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Lost Maps of the CaliphsDrawing the World in Eleventh-Century Cairo$
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Yossef Rapoport and Emilie Savage-Smith

Print publication date: 2018

Print ISBN-13: 9780226540887

Published to Chicago Scholarship Online: May 2019

DOI: 10.7208/chicago/9780226553405.001.0001

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Down the African Coast, from Aden to the Island of the Crocodile

Down the African Coast, from Aden to the Island of the Crocodile

Chapter:
(p.215) Chapter Nine Down the African Coast, from Aden to the Island of the Crocodile
Source:
Lost Maps of the Caliphs
Author(s):

Yossef Rapoport

Emilie Savage-Smith

Publisher:
University of Chicago Press
DOI:10.7208/chicago/9780226553405.003.0009

The map of the Indian Ocean in the Book of Curiosities shows the Gulf of Aden as a gateway to the ports and islands of the East Africa, known today as the Swahili coast. Fatimid commercial relations with East Africa are rarely documented, and recent scholarship has doubted any Fatimid impact on the region during its formative period of Islamization. But the detailed depiction of East Africa in the Book of Curiosities points to an unexpected level of familiarity, based on information gathered from navigation along the coasts of the Horn of Africa. We have here what may be the first recorded references in Arabic to the islands of Zanzibar (al-Unguja), Mafia, and several localities and capes along the coasts of modern Somalia. The treatise allows us to visualize the Indian Ocean from a Fatimid viewpoint, with the Isma'ili anchors of Sind and the Yemen as the two crucial nodes for further political, religious and economic penetration. This Indian Ocean, unlike the Mediterranean, was not a militarised space, and Fatimid ambitions there relate to the propagation of the Isma'ili missionary network. Visually, the Indian Ocean also lacks the perfect symmetry of the Mediterranean and is shown here in disparate segments.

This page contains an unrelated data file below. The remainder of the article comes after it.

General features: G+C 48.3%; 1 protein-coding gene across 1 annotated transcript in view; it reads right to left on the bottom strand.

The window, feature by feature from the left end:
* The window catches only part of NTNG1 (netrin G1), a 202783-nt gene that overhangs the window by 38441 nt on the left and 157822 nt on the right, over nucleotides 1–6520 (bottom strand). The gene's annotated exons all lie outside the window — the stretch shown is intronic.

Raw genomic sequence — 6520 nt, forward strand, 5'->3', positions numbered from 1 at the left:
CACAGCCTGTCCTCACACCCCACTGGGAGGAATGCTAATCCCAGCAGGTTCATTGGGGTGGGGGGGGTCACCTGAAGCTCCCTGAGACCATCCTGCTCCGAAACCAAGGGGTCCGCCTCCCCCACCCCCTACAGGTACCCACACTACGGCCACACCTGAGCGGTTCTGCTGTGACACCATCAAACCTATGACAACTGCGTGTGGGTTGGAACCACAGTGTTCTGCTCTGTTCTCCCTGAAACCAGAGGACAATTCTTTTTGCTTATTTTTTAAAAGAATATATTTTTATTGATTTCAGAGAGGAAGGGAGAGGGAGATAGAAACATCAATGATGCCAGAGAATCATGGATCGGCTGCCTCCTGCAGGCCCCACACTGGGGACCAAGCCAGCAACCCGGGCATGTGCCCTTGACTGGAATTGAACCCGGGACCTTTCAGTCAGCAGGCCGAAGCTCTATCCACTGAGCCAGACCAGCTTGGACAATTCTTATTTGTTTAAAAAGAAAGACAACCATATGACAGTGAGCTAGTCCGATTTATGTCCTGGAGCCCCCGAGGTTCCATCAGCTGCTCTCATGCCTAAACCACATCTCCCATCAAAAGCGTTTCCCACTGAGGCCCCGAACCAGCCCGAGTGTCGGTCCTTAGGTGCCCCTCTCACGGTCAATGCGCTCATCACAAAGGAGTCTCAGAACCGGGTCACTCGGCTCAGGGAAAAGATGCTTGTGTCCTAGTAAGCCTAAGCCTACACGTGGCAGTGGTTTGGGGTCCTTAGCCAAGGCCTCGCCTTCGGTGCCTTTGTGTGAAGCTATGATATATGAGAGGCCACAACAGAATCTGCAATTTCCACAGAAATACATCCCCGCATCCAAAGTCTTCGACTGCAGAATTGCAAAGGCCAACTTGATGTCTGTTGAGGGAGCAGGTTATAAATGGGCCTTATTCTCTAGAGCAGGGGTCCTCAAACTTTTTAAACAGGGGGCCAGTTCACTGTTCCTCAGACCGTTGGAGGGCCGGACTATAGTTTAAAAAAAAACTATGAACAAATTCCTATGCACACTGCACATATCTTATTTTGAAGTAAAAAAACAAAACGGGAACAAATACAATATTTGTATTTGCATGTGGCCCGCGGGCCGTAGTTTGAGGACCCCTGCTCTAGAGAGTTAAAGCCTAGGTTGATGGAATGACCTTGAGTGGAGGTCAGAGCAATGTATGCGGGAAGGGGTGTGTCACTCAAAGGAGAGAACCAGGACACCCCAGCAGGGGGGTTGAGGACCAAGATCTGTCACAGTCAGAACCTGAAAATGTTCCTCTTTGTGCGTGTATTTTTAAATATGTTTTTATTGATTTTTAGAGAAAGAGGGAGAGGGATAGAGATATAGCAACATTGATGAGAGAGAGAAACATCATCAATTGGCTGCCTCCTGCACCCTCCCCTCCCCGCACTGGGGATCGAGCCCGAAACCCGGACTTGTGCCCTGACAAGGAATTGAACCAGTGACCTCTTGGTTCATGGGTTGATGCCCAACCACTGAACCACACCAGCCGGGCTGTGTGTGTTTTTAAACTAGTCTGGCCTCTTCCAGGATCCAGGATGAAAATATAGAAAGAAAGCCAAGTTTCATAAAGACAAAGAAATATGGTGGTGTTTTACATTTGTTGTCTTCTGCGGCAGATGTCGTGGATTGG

Keywords:   Indian Ocean, Yemen, East Africa, Swahili coast, global history, Fatimid empire, Isma'ili missionary network, Aden, Zanzibar

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